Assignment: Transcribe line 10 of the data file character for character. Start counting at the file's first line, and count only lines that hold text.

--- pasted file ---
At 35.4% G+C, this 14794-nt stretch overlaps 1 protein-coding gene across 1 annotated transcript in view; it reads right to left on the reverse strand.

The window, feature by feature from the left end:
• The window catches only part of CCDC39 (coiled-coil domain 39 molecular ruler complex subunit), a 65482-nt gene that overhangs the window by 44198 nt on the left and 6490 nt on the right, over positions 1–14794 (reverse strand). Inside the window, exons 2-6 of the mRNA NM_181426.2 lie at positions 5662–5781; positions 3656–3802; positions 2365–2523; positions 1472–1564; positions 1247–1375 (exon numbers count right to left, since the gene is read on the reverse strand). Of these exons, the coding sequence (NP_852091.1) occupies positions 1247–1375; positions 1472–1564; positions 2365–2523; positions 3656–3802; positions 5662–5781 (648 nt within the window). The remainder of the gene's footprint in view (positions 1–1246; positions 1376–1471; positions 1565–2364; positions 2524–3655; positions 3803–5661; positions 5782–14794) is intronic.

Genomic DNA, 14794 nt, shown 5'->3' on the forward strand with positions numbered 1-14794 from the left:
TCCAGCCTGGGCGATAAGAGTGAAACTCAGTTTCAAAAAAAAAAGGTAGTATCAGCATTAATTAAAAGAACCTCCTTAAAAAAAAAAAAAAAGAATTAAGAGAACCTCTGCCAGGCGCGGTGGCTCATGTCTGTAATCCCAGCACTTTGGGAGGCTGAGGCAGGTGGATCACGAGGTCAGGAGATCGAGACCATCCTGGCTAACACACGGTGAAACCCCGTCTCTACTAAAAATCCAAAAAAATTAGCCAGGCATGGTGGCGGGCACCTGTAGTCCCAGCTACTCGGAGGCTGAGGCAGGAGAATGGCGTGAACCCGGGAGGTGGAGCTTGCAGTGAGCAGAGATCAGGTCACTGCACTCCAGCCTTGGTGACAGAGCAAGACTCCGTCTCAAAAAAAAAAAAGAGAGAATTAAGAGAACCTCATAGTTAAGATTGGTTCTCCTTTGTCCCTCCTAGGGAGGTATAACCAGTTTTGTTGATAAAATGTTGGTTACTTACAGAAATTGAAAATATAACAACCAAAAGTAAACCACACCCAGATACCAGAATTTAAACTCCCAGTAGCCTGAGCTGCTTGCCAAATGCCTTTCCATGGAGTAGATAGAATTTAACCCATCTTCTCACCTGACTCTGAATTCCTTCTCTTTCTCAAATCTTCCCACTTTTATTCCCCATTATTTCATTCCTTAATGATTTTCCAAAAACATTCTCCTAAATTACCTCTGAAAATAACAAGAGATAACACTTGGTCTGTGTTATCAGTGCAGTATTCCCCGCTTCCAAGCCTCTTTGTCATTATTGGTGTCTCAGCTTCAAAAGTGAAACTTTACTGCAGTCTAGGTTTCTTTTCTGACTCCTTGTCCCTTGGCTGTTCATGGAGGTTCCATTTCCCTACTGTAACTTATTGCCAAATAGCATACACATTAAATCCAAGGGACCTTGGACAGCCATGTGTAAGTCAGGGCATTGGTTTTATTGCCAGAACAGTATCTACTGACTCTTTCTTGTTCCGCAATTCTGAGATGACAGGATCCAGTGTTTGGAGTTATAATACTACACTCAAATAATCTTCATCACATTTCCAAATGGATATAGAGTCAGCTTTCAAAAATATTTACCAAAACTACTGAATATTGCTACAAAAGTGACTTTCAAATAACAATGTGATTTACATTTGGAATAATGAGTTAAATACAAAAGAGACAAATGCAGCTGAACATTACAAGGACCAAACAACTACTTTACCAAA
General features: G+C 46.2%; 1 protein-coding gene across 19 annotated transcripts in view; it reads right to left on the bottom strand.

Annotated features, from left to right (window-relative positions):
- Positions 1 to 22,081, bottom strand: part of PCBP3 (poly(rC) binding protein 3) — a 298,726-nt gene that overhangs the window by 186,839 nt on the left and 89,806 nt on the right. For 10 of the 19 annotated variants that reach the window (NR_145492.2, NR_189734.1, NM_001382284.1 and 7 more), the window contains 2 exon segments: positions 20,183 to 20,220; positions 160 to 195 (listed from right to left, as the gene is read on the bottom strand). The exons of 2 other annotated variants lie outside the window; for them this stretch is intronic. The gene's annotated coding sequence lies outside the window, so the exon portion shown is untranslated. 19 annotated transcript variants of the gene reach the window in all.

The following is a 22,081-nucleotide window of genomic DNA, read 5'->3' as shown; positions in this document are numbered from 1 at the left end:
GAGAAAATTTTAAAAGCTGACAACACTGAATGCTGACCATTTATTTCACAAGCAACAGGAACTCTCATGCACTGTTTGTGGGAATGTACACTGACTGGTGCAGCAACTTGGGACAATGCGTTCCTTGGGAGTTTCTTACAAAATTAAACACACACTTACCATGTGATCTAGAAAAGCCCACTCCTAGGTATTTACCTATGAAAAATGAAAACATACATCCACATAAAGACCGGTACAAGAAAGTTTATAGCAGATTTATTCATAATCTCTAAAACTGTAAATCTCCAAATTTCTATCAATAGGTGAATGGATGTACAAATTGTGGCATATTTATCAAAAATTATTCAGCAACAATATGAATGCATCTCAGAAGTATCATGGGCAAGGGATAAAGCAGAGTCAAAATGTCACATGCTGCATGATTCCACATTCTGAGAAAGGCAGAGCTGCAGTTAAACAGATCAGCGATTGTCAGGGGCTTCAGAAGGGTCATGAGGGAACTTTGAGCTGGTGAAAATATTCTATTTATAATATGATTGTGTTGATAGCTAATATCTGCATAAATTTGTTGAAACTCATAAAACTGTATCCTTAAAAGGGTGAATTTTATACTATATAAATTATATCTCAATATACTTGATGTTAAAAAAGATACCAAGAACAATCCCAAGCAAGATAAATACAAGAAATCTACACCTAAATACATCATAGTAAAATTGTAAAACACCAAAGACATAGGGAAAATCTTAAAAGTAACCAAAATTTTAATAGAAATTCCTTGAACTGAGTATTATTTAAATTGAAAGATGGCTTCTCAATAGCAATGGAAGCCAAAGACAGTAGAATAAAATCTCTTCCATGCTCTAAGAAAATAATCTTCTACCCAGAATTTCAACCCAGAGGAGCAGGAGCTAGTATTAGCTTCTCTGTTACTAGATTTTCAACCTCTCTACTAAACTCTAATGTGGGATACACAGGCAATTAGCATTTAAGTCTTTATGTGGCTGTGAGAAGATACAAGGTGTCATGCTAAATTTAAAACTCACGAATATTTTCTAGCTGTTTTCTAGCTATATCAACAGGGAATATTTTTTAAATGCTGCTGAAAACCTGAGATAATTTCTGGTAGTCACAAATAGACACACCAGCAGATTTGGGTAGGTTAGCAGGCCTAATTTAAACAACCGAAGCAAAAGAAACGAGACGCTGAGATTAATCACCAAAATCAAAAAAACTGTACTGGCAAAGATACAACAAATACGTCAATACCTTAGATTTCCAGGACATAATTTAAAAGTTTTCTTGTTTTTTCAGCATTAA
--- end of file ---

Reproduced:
GAGAAAATTTTAAAAGCTGACAACACTGAATGCTGACCATTTATTTCACAAGCAACAGGAACTCTCATGCACTGTTTGTGGGAATGTACACTGACTGGTGCAGCAACTTGGGACAATGCGTTCCTTGGGAGTTTCTTACAAAATTAAACACACACTTACCATGTGATCTAGAAAAGCCCACTCCTAGGTATTTACCTATGAAAAATGAAAACATACATCCACATAAAGACCGGTACAAGAAAGTTTATAGCAGATTTATTCATAATCTCTAAAACTGTAAATCTCCAAATTTCTATCAATAGGTGAATGGATGTACAAATTGTGGCATATTTATCAAAAATTATTCAGCAACAATATGAATGCATCTCAGAAGTATCATGGGCAAGGGATAAAGCAGAGTCAAAATGTCACATGCTGCATGATTCCACATTCTGAGAAAGGCAGAGCTGCAGTTAAACAGATCAGCGATTGTCAGGGGCTTCAGAAGGGTCATGAGGGAACTTTGAGCTGGTGAAAATATTCTATTTATAATATGATTGTGTTGATAGCTAATATCTGCATAAATTTGTTGAAACTCATAAAACTGTATCCTTAAAAGGGTGAATTTTATACTATATAAATTATATCTCAATATACTTGATGTTAAAAAAGATACCAAGAACAATCCCAAGCAAGATAAATACAAGAAATCTACACCTAAATACATCATAGTAAAATTGTAAAACACCAAAGACATAGGGAAAATCTTAAAAGTAACCAAAATTTTAATAGAAATTCCTTGAACTGAGTATTATTTAAATTGAAAGATGGCTTCTCAATAGCAATGGAAGCCAAAGACAGTAGAATAAAATCTCTTCCATGCTCTAAGAAAATAATCTTCTACCCAGAATTTCAACCCAGAGGAGCAGGAGCTAGTATTAGCTTCTCTGTTACTAGATTTTCAACCTCTCTACTAAACTCTAATGTGGGATACACAGGCAATTAGCATTTAAGTCTTTATGTGGCTGTGAGAAGATACAAGGTGTCATGCTAAATTTAAAACTCACGAATATTTTCTAGCTGTTTTCTAGCTATATCAACAGGGAATATTTTTTAAATGCTGCTGAAAACCTGAGATAATTTCTGGTAGTCACAAATAGACACACCAGCAGATTTGGGTAGGTTAGCAGGCCTAATTTAAACAACCGAAGCAAAAGAAACGAGACGCTGAGATTAATCACCAAAATCAAAAAAACTGTACTGGCAAAGATACAACAAATACGTCAATACCTTAGATTTCCAGGACATAATTTAAAAGTTTTCTTGTTTTTTCAGCATTAA